One year ago this night, at this moment, I was upstairs with Beth in her home. We had fled the flood waters that had entered her home just minutes earlier. While her neighbors had flooded previously, never before had she. We watched throughout the day as the waters slowly rose and moved up the front walk and then finally into the house.
Almost last minute we set about putting as much up on shelves and counters as we had time to do. Lots of things were carted upstairs. Still, most of the downstairs was left to be submerged.
Oddly, the power did not go out- so we could gaze down from the balcony hallway and watch the water rise. I recall a power cord swaying in the water, and one pillow floating. The one pillow I missed in my haste to move things up high.
Then we went to bed. I’m surprised, now that I recall that night, that we were able to sleep. But sleep we did. For just a few hours. Awakened by a phone call from a neighbor across the street, we listened as he cautioned us not to go downstairs and touch the water – because since the electricity was still turned on, we could be electrocuted.
It was at that moment we knew fear- and we knew we were in danger.
I thought I was going to die that night.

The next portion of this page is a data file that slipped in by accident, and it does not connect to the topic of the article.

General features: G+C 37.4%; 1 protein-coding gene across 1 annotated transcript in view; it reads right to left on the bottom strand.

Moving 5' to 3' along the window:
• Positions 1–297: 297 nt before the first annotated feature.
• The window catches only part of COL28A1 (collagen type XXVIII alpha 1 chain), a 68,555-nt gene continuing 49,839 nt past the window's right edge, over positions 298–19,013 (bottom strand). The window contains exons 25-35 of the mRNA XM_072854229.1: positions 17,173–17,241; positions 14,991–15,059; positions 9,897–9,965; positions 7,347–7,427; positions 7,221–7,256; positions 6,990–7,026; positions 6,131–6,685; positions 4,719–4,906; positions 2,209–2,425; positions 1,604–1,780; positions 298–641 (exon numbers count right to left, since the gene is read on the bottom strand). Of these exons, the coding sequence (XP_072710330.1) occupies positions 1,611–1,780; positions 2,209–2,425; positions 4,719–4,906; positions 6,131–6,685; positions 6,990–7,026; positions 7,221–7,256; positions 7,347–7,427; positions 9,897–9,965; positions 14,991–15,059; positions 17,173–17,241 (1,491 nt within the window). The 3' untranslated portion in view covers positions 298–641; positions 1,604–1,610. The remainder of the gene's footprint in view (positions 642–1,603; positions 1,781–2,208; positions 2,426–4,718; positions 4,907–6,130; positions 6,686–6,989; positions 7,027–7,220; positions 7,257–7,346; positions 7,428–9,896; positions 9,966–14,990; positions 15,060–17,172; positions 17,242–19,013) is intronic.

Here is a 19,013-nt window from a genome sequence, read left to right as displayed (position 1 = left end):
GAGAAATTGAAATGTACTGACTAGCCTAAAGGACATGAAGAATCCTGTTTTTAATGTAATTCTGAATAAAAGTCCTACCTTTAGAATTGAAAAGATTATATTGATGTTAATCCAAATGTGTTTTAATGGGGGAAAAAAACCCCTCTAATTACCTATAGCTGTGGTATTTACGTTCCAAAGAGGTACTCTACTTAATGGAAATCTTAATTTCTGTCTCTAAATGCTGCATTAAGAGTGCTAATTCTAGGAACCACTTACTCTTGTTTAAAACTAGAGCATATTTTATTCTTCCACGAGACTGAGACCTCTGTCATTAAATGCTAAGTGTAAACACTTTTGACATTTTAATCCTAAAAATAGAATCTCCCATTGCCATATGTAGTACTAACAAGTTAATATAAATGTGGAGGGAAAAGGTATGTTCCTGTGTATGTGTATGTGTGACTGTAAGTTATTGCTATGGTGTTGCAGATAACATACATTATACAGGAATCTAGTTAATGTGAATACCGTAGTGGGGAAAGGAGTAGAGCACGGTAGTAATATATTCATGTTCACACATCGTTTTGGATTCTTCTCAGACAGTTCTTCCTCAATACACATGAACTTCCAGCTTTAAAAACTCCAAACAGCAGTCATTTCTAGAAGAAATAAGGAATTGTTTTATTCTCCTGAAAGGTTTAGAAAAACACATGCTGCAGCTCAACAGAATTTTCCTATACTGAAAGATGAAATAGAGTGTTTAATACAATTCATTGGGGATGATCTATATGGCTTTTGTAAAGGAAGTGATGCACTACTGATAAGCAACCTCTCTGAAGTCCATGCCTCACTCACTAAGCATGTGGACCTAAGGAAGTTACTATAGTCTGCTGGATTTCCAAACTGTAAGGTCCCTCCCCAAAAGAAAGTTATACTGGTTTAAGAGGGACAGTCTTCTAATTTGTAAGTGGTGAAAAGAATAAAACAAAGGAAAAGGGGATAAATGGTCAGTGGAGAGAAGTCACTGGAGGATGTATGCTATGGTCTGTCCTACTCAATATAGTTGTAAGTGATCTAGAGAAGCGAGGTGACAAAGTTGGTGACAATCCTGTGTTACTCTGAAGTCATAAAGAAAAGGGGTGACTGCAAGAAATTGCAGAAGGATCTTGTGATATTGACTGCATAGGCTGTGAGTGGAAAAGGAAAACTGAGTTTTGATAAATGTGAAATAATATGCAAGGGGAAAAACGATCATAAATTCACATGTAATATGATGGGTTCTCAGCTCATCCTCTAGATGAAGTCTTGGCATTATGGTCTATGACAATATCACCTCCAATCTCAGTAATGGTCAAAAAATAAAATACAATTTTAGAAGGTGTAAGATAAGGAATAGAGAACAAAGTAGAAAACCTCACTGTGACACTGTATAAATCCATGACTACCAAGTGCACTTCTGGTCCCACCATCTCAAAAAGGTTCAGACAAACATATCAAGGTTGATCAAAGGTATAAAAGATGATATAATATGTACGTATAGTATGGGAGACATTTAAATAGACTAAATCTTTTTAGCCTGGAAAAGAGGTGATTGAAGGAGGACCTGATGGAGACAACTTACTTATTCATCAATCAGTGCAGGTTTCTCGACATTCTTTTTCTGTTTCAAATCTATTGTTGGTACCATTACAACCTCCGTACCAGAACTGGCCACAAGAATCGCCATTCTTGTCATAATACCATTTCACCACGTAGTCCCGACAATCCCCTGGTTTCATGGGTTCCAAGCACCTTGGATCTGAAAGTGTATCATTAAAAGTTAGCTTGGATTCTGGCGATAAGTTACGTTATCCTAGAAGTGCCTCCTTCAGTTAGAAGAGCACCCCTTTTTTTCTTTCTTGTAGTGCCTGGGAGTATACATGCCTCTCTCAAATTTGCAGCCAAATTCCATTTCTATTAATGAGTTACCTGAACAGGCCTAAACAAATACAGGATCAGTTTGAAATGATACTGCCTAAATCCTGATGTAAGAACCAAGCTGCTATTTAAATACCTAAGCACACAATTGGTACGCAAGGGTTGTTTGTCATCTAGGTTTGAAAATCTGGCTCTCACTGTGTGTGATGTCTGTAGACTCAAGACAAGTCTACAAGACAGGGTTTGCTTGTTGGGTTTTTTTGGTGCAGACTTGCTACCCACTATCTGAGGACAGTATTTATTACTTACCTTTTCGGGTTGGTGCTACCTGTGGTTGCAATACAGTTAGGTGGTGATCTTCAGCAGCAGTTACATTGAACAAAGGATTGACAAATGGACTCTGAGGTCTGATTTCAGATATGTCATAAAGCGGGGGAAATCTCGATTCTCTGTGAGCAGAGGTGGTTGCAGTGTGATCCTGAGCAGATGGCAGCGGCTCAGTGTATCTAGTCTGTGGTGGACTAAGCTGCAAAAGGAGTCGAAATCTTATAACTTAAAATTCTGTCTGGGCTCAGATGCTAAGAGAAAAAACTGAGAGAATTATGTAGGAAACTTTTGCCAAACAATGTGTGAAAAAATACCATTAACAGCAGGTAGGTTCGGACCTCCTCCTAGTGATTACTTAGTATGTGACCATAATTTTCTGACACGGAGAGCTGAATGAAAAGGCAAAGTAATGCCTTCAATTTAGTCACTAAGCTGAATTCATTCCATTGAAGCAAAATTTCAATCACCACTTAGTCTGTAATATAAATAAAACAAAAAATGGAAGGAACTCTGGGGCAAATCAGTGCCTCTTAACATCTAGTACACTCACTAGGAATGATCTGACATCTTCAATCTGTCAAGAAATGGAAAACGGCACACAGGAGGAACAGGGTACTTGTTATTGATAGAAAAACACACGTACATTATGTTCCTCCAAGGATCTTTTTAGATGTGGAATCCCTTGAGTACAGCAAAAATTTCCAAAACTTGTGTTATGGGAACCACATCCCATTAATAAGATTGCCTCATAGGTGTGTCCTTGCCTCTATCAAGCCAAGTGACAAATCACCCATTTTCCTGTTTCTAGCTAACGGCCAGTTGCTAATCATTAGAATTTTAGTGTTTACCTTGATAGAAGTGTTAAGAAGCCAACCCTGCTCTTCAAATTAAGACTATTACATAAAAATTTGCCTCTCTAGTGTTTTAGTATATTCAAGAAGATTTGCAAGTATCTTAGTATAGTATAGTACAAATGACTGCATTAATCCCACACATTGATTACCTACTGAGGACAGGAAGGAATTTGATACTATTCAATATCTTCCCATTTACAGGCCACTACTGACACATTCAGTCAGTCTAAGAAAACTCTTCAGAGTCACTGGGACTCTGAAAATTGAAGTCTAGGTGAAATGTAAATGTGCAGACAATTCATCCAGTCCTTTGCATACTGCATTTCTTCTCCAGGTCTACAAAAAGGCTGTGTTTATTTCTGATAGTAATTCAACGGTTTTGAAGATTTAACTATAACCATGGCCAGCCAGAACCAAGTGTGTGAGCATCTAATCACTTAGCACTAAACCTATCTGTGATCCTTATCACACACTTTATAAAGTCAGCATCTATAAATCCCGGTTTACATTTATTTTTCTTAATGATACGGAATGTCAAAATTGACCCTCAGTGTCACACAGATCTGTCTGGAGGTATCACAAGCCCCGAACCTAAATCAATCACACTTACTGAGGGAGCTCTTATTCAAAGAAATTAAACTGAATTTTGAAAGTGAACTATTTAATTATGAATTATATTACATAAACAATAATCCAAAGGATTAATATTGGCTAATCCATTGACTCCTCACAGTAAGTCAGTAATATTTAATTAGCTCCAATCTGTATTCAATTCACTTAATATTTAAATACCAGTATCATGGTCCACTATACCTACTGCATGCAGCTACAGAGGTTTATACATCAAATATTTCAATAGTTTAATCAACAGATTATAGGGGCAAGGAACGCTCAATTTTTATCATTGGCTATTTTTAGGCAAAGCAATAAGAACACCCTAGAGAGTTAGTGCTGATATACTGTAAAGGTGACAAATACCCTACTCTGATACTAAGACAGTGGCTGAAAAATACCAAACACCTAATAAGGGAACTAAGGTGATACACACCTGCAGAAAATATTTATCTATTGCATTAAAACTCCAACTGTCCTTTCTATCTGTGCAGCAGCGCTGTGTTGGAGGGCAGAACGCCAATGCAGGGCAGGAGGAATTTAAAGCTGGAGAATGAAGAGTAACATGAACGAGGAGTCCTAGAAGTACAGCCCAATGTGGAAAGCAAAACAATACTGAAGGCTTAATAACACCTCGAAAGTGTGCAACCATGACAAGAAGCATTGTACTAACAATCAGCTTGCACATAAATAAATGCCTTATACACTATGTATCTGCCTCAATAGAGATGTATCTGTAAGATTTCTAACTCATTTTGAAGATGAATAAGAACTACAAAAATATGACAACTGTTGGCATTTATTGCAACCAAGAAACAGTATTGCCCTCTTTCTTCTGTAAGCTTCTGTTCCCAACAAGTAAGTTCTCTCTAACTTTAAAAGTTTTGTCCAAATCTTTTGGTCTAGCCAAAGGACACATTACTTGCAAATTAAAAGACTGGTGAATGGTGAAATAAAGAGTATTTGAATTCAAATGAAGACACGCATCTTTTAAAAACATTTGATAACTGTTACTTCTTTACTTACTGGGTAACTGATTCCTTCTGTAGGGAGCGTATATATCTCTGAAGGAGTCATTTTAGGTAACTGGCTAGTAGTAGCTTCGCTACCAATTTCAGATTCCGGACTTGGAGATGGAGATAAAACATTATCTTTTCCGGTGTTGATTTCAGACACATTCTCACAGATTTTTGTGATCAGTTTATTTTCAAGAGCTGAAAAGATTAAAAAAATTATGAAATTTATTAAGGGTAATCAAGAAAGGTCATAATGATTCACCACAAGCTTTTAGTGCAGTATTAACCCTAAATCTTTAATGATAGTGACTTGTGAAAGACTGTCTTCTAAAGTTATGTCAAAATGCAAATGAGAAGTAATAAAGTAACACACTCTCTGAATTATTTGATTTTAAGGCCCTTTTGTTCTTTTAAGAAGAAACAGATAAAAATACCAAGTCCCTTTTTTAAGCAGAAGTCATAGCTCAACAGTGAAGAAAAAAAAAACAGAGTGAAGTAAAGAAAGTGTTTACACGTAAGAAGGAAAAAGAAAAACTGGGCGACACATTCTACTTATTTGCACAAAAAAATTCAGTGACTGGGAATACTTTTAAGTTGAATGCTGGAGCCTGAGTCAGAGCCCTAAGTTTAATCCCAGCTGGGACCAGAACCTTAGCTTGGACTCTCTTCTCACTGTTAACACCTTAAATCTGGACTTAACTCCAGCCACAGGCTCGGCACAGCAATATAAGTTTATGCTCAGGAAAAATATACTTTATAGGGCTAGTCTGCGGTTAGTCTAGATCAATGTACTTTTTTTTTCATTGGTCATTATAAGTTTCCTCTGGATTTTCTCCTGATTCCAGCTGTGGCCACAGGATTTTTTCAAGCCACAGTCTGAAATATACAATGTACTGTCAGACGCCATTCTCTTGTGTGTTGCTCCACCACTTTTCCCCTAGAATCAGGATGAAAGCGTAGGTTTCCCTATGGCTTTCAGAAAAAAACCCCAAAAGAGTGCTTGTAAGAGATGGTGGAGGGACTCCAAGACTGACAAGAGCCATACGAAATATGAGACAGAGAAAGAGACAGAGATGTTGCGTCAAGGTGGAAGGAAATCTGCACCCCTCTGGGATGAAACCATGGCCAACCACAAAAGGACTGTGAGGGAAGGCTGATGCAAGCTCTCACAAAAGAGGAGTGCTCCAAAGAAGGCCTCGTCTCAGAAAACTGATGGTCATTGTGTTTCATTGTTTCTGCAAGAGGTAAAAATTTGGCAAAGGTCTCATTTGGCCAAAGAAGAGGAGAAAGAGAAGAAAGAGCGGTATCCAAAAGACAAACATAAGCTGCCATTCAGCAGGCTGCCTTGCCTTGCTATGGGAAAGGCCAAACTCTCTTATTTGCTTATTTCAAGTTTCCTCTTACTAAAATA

A phone call to 911 brought no help. They were too busy to come. A call to the power company also brought no help.
Instead, a call to the Sr. Warden, brought about our rescue. Finding teenagers out in their kayaks waiting to rescue someone, he used one of the kayaks to lead one of the teenagers, along with a trolling empty kayak to the home. Muscling up incredible courage, he stepped into the flooded garage, and with his cellphone turned into a flashlight, he made his way to rear and pulled the circuit breaker to off. We were plunged into darkness.
He then came inside, call to us to come down the stairs. Wielding a flashlight, we slowly felt our way down the stairs, into the water, and out the back door. There we found a kayak-for-two awaiting us on the patio. Finding a floating lawn chair, we used it to climb in. Once secured in, the young man – his name was William – began to tow us to safety.
And with that floating motion, we both experienced unexpected peace. The kayak moved through the water with the quiet sound of the paddles. The water glistened. And we felt a calm wash over us. We experienced GRACE.
We were safe.
But not sound.
This past year has been such a challenge for Beth, and must less so for me. The rebuilding has taken over a year. In a few hours, the anniversary of being rescued will pass, but the anniversary of all the days that followed will last another 365 days.
Just as the water slowly crept up the front walk, so too, has the restoration crept to completion. And so too, has the restoration of our hearts and minds and souls found healing and renewal.